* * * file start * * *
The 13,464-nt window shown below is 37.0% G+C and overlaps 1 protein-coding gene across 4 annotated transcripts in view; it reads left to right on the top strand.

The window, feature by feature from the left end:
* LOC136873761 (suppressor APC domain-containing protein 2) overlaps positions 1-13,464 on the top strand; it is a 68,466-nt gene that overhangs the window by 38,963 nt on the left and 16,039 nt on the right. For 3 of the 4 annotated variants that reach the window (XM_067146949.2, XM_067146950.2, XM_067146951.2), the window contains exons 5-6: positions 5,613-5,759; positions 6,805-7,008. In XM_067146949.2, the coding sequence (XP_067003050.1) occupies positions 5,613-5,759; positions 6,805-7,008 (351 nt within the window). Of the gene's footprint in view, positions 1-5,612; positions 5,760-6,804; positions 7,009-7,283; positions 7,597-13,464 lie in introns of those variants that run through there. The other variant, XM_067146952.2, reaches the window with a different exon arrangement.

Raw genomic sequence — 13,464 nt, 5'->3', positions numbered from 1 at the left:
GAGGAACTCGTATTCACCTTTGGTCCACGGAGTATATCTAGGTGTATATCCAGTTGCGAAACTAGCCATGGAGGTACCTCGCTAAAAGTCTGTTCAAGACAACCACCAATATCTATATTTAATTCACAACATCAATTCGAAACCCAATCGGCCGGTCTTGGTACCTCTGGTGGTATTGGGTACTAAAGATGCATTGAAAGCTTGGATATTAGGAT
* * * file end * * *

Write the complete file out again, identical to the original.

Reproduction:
The 13,464-nt window shown below is 37.0% G+C and overlaps 1 protein-coding gene across 4 annotated transcripts in view; it reads left to right on the top strand.

The window, feature by feature from the left end:
* LOC136873761 (suppressor APC domain-containing protein 2) overlaps positions 1-13,464 on the top strand; it is a 68,466-nt gene that overhangs the window by 38,963 nt on the left and 16,039 nt on the right. For 3 of the 4 annotated variants that reach the window (XM_067146949.2, XM_067146950.2, XM_067146951.2), the window contains exons 5-6: positions 5,613-5,759; positions 6,805-7,008. In XM_067146949.2, the coding sequence (XP_067003050.1) occupies positions 5,613-5,759; positions 6,805-7,008 (351 nt within the window). Of the gene's footprint in view, positions 1-5,612; positions 5,760-6,804; positions 7,009-7,283; positions 7,597-13,464 lie in introns of those variants that run through there. The other variant, XM_067146952.2, reaches the window with a different exon arrangement.

Raw genomic sequence — 13,464 nt, 5'->3', positions numbered from 1 at the left:
GAGGAACTCGTATTCACCTTTGGTCCACGGAGTATATCTAGGTGTATATCCAGTTGCGAAACTAGCCATGGAGGTACCTCGCTAAAAGTCTGTTCAAGACAACCACCAATATCTATATTTAATTCACAACATCAATTCGAAACCCAATCGGCCGGTCTTGGTACCTCTGGTGGTATTGGGTACTAAAGATGCATTGAAAGCTTGGATATTAGGAT